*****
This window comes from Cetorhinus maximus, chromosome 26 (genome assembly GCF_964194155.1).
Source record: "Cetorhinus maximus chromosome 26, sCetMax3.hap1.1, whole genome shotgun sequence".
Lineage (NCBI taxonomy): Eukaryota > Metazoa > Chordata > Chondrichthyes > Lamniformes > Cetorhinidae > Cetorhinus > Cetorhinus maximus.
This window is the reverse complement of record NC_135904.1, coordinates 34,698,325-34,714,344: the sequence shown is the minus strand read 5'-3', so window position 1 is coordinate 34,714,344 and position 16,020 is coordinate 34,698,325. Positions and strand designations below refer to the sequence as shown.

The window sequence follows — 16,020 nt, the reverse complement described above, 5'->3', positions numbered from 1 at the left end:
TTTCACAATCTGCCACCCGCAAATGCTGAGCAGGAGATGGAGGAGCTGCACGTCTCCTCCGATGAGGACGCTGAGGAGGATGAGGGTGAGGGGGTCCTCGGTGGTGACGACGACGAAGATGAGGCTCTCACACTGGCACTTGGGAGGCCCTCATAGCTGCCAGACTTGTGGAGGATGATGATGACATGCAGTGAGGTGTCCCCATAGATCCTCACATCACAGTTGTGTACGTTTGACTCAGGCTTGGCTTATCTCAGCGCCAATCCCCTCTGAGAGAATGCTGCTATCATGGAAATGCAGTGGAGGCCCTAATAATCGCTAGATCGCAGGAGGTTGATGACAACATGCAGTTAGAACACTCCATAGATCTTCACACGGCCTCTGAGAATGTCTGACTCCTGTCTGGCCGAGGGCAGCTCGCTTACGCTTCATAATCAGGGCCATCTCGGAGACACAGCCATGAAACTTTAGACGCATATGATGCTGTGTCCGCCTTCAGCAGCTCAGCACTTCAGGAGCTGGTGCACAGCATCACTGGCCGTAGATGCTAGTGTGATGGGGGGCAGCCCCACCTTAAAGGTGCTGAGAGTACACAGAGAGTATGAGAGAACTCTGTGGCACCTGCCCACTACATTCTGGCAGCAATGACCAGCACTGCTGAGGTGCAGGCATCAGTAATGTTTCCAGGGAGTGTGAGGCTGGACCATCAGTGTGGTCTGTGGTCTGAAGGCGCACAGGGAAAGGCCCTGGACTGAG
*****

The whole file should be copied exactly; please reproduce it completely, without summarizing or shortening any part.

This window comes from Cetorhinus maximus, chromosome 26 (genome assembly GCF_964194155.1).
Source record: "Cetorhinus maximus chromosome 26, sCetMax3.hap1.1, whole genome shotgun sequence".
Lineage (NCBI taxonomy): Eukaryota > Metazoa > Chordata > Chondrichthyes > Lamniformes > Cetorhinidae > Cetorhinus > Cetorhinus maximus.
This window is the reverse complement of record NC_135904.1, coordinates 34,698,325-34,714,344: the sequence shown is the minus strand read 5'-3', so window position 1 is coordinate 34,714,344 and position 16,020 is coordinate 34,698,325. Positions and strand designations below refer to the sequence as shown.

The window sequence follows — 16,020 nt, the reverse complement described above, 5'->3', positions numbered from 1 at the left end:
TTTCACAATCTGCCACCCGCAAATGCTGAGCAGGAGATGGAGGAGCTGCACGTCTCCTCCGATGAGGACGCTGAGGAGGATGAGGGTGAGGGGGTCCTCGGTGGTGACGACGACGAAGATGAGGCTCTCACACTGGCACTTGGGAGGCCCTCATAGCTGCCAGACTTGTGGAGGATGATGATGACATGCAGTGAGGTGTCCCCATAGATCCTCACATCACAGTTGTGTACGTTTGACTCAGGCTTGGCTTATCTCAGCGCCAATCCCCTCTGAGAGAATGCTGCTATCATGGAAATGCAGTGGAGGCCCTAATAATCGCTAGATCGCAGGAGGTTGATGACAACATGCAGTTAGAACACTCCATAGATCTTCACACGGCCTCTGAGAATGTCTGACTCCTGTCTGGCCGAGGGCAGCTCGCTTACGCTTCATAATCAGGGCCATCTCGGAGACACAGCCATGAAACTTTAGACGCATATGATGCTGTGTCCGCCTTCAGCAGCTCAGCACTTCAGGAGCTGGTGCACAGCATCACTGGCCGTAGATGCTAGTGTGATGGGGGGCAGCCCCACCTTAAAGGTGCTGAGAGTACACAGAGAGTATGAGAGAACTCTGTGGCACCTGCCCACTACATTCTGGCAGCAATGACCAGCACTGCTGAGGTGCAGGCATCAGTAATGTTTCCAGGGAGTGTGAGGCTGGACCATCAGTGTGGTCTGTGGTCTGAAGGCGCACAGGGAAAGGCCCTGGACTGAG